Study design: The level of dorsal root ganglia that receives sensory afferent nerves from the anterior portion of the lower lumbar intervertebral disc was investigated in rats using a retrograde transport method.
Objectives: Sometimes patients with lower lumbar disc lesions complain of inguinal pain that does not correspond to the dermatome of the injured nerve roots. To investigate the origin of the pain, the authors studied the sensory innervation to the anterior portion of the lumbar intervertebral disc.
Summary of background data: The innervation to the posterior portion of the lumbar disc has been extensively investigated and has been reported to be segmental. However, little is known about the nerve supply to the anterior portion of the lumbar disc.
Methods: The retrograde transport method was used in rats. As tracers, horseradish peroxidase and choleratoxin B subunit were used. Horseradish peroxidase crystals were placed on the anterior portion of the L5-L6 disc, and choleratoxin B subunit was injected into the L5-L6 disc. The bilateral dorsal root ganglia were histologically examined.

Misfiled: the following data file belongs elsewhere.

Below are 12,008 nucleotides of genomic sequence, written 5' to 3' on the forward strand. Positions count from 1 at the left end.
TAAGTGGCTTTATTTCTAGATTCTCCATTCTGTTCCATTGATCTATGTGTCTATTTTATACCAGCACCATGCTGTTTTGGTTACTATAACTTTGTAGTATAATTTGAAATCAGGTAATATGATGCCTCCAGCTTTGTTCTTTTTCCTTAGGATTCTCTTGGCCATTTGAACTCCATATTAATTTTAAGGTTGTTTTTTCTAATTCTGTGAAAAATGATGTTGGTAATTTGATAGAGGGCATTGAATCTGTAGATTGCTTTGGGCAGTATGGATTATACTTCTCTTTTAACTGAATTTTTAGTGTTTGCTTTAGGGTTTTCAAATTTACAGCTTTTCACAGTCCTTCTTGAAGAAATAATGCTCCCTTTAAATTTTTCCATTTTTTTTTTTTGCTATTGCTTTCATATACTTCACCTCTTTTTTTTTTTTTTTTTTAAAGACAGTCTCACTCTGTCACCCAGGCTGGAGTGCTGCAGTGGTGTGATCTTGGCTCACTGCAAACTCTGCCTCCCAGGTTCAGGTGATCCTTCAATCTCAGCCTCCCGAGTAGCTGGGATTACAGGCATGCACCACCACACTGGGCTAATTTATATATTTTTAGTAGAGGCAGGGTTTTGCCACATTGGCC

Results: Labeling of L1 and L2 dorsal root ganglia neurons was recognized. No neurons were labeled in dorsal root ganglia of other levels, including the segmentally corresponding L5.
Conclusions: Using the retrograde transport method, the authors demonstrated that the anterior portion of the L5-L6 lumbar intervertebral disc was innervated from L1 or L2 spinal nerves in rats. These results appear to explain the reason why patients with lower lumbar disc lesions sometimes complain of inguinal pain corresponding to the L1-L2 dermatome.